In many ways, it most closely resembles his talkie thrillers and there is an abundance of his trademark directorial touches for film studies chin strokers to drool over. What’s more, following his brief appearance in The Lodger, Blackmail contains Hitch’s only other silent film cameo: here he appears in a more substantial interlude as a bus passenger being pestered by a little boy. Also in increasingly typical self-reflexive mode, there are onscreen references to two earlier films: The Ring and The Constant Nymph (1928), co-scripted by his wife Alma Reville.

More info

Though Blackmail’s silent version was shot initially, the talkie version was planned for at an early stage in the proceedings and its reshoots, using the same set-ups, followed immediately after. In fact, by the time filming was over, the demand for talkies had grown such that it was decided to release that version first; it was to be another two months before the silent version was completed and released. Many scenes in the finished films look very similar, but there’s no actual shared footage. Bear in mind, in the days of analogue film, to have repeated footage in a second negative it would have to be taken from a copy of the original, which would have degraded the quality to an unacceptable degree. Interestingly though, the silent version actually incorporates much footage from the talkie reshoot and vice versa.

The first reel in both versions comprises footage solely from the silent version shoot and has no dialogue, either via intertitles or the spoken word. This was a deliberate artistic choice, as it’s an efficient scene setter and in the sound version also serves to build anticipation for the talking ‘reveal’. History records Blackmail qualifying as a full synchronised talking picture, as opposed to many other incipient sound films of the goat gland variety. These include renowned US part-talkies like The Jazz Singer (1927), Lonesome (1928) and Show Boat (1929), not to mention various similar but lesser known British films. The Jazz Singer, for instance, was a marketing con as it’s basically a silent film with a synchronised soundtrack. It still has intertitles throughout and only two minutes of synchronised speech, the first of which (below) doesn’t occur until the 17½-minute mark, just after a short song. Apart from the extended opening, Blackmail is much more of an actual talkie.

Warner’s superb restoration of The Jazz Singer has many single discs but these special edition releases also feature a host of other shorts and extras detailing the earliest years of the sound era.

Following on from all the goat gland talkies are scores of cash-in sound reissues of silents, usually with newly shot talking sequences, like The Phantom of the Opera (1925) and The Godless Girl (1928). Of course, there was no cut-off point for silent films: the chopping and changing of part-silent and sound versions persisted for several years, and the question of what category many of the liminal results fit into becomes pretty moot. It’s somewhat reminiscent of the old gags asking at what point the world’s largest Brussels sprout becomes the world’s smallest cabbage, or is a zebra white with black stripes or black with white stripes? There are several fine resources below that make the complications of categorising transitional silent-sound era films abundantly clear, especially film historian John Belton’s excellent, insightful essay.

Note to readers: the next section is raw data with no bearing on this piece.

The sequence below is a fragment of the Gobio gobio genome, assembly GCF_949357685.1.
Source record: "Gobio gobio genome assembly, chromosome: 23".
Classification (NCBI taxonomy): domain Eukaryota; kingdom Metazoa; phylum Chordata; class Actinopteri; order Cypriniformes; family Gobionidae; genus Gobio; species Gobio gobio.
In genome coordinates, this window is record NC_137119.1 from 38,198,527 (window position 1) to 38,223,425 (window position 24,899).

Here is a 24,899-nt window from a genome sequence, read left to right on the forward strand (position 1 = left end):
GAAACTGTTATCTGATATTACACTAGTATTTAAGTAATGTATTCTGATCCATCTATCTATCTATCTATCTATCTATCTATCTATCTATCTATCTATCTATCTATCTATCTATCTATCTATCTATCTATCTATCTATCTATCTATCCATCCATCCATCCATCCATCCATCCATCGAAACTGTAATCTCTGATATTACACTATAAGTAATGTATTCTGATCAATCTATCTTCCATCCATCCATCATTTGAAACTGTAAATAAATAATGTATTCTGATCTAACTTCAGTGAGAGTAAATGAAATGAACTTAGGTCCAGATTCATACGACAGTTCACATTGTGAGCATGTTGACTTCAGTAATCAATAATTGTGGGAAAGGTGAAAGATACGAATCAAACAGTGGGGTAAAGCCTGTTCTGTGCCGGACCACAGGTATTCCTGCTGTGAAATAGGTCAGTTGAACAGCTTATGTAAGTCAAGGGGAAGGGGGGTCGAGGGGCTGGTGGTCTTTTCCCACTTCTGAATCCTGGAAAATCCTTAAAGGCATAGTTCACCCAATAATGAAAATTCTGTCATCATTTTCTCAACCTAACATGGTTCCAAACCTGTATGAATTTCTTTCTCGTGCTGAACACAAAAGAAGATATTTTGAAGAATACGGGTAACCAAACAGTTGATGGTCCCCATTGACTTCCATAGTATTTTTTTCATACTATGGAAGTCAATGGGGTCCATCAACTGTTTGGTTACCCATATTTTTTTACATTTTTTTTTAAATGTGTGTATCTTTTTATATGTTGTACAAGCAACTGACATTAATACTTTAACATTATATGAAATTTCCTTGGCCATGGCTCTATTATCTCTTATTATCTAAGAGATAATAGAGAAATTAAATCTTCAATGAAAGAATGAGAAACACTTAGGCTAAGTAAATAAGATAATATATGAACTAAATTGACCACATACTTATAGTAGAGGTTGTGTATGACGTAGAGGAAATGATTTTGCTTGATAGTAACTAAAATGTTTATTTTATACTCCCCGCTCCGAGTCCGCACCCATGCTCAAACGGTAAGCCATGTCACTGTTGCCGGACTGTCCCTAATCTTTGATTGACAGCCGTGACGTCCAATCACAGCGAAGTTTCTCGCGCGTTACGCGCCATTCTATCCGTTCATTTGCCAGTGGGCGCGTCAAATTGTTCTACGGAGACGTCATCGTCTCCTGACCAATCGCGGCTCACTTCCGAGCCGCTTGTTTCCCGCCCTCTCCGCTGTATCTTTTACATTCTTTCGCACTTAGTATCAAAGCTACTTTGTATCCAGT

Blackmail’s London: A City of CrimePamela Hutchinson

Anny Ondra in Blackmail (1929, dir. Alfred Hitchcock)

Alice holds a spoiler. Paradoxically, it’s a hair-raising Crewe cut. Good girl. She’s impossibly spotless, considering her actual method of dispatch, only revealed in the sound version. Clue: it’s much worse than you think.

Kitty (1929) is sometimes cited as a contender for the title of Britain’s first talkie, but such claims are disingenuous at best. True, its original silent version was finished and released to the public before Blackmail, but not so with Kitty’s opportunistic sound version:

Kitty, directed by Hitchcock’s contemporary and ex-colleague Victor Saville… was first completed and shown as a silent, after which it was withdrawn for the final two reels to be reshot with dialogue; the silent version is a very fine melodrama, but was at once eclipsed by the novelty of the part-talkie version, and it is the latter that history remembers. Its first six reels are identical with the silent, except that a synchronised music [and effects] track takes the place of live accompaniment; the switch to dialogue for reels seven and eight is abrupt, clumsy, and disorientating, as archivally-based television programmes from time to time remind us by using a clip of the transitional point to illustrate the crudities of that historical moment.” – Charles Barr, English Hitchcock (1999)

Incidentally, Saville shot those last two reels (or possibly three; see comments) of Kitty in the US, as the UK had no other suitable sound studio facilities at the time. While there, he also directed the remake of Woman to Woman (1923), one of the young Hitch’s apprenticeship films. Both versions of Kitty survive in good condition in the BFI archive here and here, so there’s a possibility one day we’ll all get to view each in its entirety and judge for ourselves how successfully it was retooled.